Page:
Sabbath Economics offers a vision of a world where we live with gratitude and accept our limits, and forgiveness is not just a spiritual matter, but a practical reality for systems of debt and ownership. This concise powerful collection of essays grasps the nettle of Biblical stories and parables we prefer not to take literally, revealing an ancient standard of social justice waiting to be revived. Ched Myers is an activist theologian who has worked in social change movements for almost 40 years. With a degree in New Testament studies, he is popular educator on faith-based peace and justice.

You don’t have to be religious to realise that Sabbath economics makes sense. It’s influenced by stories from the Bible, knowing that our world has enough for everyone (we waste three times more food each year than is needed to feed all the world’s hungry) and if we live within our limits, there won’t be the huge disparity between rich and poor. Consider companies not protecting the (often very poor) residents of Grenfell Tower, which lies in one of the most affluent areas on earth, with billionaire mansions nearby. ‘Forgiveness of debt’ is also a Biblical principle.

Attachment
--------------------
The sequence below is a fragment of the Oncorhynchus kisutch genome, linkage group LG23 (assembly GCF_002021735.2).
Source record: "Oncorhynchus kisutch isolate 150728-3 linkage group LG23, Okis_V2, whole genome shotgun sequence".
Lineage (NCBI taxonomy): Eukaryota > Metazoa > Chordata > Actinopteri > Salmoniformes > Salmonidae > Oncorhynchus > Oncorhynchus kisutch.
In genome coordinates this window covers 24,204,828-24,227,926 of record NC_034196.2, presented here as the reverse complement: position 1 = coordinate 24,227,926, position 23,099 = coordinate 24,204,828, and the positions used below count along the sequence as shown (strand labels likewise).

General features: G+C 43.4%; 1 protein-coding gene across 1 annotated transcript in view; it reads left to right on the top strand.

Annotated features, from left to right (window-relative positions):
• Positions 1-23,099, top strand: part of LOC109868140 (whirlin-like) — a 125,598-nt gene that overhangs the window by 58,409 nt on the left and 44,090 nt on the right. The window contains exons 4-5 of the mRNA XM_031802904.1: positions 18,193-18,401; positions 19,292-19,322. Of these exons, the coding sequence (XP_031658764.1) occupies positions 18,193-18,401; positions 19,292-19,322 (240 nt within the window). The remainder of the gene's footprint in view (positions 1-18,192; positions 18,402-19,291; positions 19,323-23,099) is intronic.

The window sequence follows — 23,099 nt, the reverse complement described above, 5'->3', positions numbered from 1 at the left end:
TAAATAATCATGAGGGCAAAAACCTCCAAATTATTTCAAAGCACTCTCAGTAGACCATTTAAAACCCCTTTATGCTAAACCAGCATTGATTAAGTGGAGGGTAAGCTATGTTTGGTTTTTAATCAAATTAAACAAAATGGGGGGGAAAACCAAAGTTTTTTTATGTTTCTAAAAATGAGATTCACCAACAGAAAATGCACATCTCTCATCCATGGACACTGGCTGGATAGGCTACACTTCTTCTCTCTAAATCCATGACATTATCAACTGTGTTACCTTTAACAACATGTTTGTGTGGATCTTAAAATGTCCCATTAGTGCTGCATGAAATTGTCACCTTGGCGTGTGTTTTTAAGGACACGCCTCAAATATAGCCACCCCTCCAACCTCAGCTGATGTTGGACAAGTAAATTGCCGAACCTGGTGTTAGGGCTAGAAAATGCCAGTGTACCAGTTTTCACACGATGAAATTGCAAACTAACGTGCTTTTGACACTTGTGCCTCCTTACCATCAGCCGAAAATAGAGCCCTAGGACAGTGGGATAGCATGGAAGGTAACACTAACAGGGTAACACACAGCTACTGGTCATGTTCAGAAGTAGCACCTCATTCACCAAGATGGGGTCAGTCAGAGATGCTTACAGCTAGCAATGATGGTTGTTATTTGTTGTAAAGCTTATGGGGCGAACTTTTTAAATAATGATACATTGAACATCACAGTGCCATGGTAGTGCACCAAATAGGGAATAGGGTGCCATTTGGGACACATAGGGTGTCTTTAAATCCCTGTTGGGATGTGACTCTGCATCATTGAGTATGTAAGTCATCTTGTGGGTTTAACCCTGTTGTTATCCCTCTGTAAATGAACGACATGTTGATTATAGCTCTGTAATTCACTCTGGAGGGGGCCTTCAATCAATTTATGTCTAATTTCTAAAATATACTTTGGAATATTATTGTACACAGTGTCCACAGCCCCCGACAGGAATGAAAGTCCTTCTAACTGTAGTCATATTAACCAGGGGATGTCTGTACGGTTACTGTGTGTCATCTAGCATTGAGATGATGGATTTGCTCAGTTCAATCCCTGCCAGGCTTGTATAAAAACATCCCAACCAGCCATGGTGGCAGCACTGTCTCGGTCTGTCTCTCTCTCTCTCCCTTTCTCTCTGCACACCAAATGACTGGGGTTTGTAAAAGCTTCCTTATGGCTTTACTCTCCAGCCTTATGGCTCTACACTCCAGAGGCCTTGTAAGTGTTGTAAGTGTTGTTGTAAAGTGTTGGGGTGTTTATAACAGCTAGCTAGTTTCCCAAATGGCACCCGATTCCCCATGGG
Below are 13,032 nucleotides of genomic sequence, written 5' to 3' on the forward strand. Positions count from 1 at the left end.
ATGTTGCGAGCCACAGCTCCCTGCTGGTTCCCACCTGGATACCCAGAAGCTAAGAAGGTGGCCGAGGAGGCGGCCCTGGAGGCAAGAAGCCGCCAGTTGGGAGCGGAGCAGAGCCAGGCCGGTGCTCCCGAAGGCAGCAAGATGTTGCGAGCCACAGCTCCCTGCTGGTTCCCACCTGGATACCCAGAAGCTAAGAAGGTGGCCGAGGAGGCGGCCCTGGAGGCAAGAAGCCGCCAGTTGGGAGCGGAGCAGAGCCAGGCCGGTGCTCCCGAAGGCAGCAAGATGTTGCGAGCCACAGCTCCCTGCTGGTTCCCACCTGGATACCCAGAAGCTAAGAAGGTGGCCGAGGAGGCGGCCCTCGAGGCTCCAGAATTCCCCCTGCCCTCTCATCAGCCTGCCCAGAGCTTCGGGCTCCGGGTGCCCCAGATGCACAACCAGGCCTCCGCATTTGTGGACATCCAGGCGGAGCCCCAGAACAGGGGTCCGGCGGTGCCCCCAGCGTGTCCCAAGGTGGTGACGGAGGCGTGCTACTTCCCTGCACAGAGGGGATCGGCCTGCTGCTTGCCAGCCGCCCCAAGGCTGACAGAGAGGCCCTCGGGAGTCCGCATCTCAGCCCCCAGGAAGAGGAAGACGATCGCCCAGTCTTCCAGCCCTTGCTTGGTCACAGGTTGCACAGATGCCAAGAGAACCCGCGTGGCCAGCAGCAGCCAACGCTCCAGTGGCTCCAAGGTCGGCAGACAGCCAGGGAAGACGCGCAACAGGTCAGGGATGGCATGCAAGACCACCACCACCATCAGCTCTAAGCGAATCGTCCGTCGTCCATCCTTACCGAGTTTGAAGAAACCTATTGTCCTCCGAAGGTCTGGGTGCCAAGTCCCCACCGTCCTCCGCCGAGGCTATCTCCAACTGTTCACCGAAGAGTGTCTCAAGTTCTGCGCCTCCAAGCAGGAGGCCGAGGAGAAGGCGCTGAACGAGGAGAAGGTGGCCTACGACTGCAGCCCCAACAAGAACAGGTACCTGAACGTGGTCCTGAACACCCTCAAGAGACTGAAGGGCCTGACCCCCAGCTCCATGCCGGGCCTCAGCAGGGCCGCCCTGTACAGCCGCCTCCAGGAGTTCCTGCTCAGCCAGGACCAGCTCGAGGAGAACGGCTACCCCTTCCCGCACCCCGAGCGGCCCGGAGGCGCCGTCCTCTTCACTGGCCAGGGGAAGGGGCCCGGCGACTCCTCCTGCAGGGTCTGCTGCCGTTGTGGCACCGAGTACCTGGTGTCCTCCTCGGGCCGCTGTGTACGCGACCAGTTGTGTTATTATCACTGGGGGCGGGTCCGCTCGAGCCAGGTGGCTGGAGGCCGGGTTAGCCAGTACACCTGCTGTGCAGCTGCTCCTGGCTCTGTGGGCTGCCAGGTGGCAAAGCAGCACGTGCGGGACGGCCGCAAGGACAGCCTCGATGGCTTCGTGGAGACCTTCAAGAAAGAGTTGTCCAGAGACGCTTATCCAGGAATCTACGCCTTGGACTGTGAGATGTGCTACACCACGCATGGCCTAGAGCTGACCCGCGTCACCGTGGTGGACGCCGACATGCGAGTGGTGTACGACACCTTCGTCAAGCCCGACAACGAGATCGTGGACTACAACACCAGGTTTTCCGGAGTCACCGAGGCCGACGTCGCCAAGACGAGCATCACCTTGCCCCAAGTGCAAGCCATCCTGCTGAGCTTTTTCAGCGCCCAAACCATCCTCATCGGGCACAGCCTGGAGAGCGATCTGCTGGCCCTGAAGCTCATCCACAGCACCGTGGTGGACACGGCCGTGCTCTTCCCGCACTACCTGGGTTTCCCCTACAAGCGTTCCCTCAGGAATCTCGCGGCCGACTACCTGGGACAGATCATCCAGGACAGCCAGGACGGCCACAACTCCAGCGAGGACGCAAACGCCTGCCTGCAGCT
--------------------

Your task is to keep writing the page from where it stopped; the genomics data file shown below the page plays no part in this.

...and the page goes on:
If you think that religion does not care about the poor, this is not true, it’s more ‘religious politicians’ that pretend to care, then bring in laws that often kick the poor and disabled and vulnerable further down the rungs of the ladder, so it’s harder for them to get up. Nearly all the government cabinet are millionaires, yet often actually vote to cut benefits for the poorest in society (and often the disabled). And yet some  promote themselves to be of deep faith. We can all assume that Jesus Christ would not have voted to cut benefits for the most vulnerable in society, especially in order to ‘keep inflation low’ or use money saved to buy weapons.

A few years back, 70 ‘leading Catholics’ actually wrote to Iain Duncan Smith, asking him to rewrite policies to be more in line with Christian values, as Tory policies were having devastating effects on the poor. It was also discovered that the Department of Work & Pensions were actually publishing fake testimonies of claimants ‘enjoying their benefits cuts, yet in the 3 years during that time, almost 3000 people died just after ‘work capability assessments’ declared them fit to work’. The controversy was found when readers noted a ‘fake claimant’ happily relaxed after ‘losing 2 weeks benefit’ for not completing a CV in time to find work. People on low incomes noted that losing 2 weeks benefit would likely result in people not being able to eat (taking months to get back to where they were). Proving that those in power have no idea, how people on the bottom of the financial rungs struggle.

The issue is often that government is so focused on creating tax cuts for people who are better off, that benefits are then squeezed.  It’s believed that if the Chancellor uses windfalls to cut tax for the well-off rather than helping those who have been squeezed already with benefit cuts, the so-called ‘Red Wall’ Tory MPs will all revert back to Labour or Lib Dem at the next election.